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Home > News > Report

'We have lost an adviser, a mentor'

Syed Firdaus Ashraf in Mumbai | May 29, 2003 23:38 IST

Member of Parliament and wellknown Dalit leader of Maharashtra Ramdas Athavale remembers Savita 'Mai' Ambedkar, the 95-year-old wife of the late Dr Babasaheb Ambedkar, who passed away in Mumbai on Thursday.

Maisaheb Ambedkar was like family to me. Her contribution to the Dalit movement is unparalleled.

She was from a Brahmin family, but still married Dr Babasaheb Ambedkar. By this act she proved that the scourge of caste system in India could be destroyed by inter-caste marriages. All her life she spoke against the ills of the caste system in India.

When Dr Ambedkar wrote the Indian Constitution, she was by his side. When he wrote Dharam Granth, Maisaheb helped him. Babasaheb used to say thatSavita was a great help to him in completing his works.

When Dr Ambedkar embraced Buddhism in 1956, she followed suit. She spent eight years with Dr Ambedkar and those eight years had a great influence on his life.

It was in Siddharth College, Mumbai, in 1978 that I first met her. She was a great supporter of the Dalit Panther movement. She was a great inspiration to the youth of my generation. As a college boy, I used to stay at a hostel in Wadala and travel to Dadar to meet her very often. I was greatly influenced by her thoughts.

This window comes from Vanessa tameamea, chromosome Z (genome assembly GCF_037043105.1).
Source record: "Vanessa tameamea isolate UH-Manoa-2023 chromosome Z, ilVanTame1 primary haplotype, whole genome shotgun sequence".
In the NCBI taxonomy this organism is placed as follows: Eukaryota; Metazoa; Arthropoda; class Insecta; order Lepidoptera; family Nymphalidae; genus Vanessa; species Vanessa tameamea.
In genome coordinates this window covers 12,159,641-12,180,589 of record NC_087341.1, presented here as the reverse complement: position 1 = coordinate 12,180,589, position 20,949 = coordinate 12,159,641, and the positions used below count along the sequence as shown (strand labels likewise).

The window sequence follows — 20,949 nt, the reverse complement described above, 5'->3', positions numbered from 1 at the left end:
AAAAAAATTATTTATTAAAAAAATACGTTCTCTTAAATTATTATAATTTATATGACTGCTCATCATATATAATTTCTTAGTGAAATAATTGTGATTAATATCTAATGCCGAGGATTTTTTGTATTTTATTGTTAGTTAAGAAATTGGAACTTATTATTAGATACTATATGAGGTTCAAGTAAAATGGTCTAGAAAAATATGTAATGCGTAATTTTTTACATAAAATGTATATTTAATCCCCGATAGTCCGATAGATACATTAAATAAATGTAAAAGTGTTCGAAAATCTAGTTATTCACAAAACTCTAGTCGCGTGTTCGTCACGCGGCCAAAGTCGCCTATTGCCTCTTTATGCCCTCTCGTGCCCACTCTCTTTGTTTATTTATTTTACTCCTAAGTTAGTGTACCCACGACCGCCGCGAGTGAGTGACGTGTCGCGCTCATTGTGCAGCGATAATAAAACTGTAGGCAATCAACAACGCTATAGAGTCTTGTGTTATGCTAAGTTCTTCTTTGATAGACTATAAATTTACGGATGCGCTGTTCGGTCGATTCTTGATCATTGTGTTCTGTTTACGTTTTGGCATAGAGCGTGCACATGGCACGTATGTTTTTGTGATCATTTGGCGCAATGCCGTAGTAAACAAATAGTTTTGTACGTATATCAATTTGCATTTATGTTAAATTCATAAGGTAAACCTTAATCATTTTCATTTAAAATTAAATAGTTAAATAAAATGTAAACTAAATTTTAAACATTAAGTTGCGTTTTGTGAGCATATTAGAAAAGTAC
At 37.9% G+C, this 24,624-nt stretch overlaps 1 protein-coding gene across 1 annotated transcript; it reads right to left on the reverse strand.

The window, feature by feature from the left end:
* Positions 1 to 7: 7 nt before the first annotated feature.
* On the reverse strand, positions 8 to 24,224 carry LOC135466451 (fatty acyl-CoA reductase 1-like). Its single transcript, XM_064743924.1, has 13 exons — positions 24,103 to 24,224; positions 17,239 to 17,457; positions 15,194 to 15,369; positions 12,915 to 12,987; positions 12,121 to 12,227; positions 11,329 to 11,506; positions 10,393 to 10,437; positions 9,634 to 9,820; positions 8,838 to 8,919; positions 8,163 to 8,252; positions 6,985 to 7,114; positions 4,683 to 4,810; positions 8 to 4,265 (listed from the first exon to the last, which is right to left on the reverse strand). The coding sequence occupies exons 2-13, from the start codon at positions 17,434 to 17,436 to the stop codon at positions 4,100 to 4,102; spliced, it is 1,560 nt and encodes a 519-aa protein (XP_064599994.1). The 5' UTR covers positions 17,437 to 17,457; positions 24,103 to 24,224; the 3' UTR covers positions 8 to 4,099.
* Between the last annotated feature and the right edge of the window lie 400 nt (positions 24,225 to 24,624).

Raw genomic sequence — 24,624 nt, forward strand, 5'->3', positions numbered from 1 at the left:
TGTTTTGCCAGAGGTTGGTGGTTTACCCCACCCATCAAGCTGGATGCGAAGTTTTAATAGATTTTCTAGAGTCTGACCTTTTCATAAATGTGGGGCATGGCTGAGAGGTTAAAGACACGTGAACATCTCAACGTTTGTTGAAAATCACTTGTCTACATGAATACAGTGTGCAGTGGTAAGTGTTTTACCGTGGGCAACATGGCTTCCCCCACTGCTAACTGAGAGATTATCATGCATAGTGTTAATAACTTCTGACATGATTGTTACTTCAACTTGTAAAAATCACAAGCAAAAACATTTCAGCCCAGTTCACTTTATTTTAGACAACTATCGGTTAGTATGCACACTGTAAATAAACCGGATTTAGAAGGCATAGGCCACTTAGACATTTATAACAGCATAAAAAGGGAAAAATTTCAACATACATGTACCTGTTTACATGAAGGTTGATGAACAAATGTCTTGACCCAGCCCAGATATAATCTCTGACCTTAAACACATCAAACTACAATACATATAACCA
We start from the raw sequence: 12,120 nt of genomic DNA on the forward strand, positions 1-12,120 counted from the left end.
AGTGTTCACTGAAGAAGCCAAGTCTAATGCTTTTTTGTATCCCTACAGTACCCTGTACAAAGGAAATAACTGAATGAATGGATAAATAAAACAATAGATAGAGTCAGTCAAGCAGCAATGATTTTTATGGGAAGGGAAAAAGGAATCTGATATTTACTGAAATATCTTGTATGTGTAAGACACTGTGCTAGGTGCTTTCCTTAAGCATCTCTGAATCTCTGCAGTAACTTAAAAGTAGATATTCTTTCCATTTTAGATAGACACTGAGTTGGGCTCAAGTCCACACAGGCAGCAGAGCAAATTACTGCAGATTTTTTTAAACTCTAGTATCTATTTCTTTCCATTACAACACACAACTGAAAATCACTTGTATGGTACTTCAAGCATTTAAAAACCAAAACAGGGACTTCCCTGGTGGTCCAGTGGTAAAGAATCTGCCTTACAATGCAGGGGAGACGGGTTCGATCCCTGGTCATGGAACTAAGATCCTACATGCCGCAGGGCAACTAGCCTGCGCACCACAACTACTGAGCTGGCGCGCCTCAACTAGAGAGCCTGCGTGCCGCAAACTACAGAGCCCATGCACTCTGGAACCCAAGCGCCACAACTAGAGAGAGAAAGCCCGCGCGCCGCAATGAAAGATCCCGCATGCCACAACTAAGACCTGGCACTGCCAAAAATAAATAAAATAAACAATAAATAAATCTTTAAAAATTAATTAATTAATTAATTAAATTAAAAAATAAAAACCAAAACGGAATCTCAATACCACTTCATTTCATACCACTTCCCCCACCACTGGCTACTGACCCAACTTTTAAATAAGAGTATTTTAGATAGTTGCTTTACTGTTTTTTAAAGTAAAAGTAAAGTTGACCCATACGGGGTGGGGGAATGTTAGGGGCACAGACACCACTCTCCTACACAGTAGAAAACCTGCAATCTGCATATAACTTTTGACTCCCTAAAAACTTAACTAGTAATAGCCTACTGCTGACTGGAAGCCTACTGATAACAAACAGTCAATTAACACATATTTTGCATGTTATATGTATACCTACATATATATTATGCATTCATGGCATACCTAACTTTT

Whenever we held programmes, she invariably was there as a special guest. She was very helpful to all of us. For the past 24 yearsI was in regular touch with her.

She had great faith in Buddhism. She often urged her Hindu friends to give up their blind beliefs. Many of them criticised her. They felt that she was forgetting her roots of Brahminism.

In Dalit Panthershe was a great source of support and inspiration to all of us. We will always be indebted to her for her contribution. She made a big difference in Dalit politics and inspired many young Dalit leaders like me. Her passing away is a great blow to the Dalit community.

She was not much of a political force because she was never part of active politics. She was not interested in politics and posts. Her only interest was social change. She used to advise us on all matters we took to her.

We have lost an adviser, a mentor.

Dalits are still being discriminated against in India. They are still looking for a voice that can articulate their case. Maisaheb spent a lifetime fighting this discrimination, giving voice to the underprivileged and the dispossessed.

Her only aim in the last few days of her life was to unite all Dalit parties under one roof. She was very disappointed when we all split into different groups. I hope we will come together after her death. If we do, her soul will rest in peace.

As told to Chief Correspondent Syed Firdaus Ashraf.



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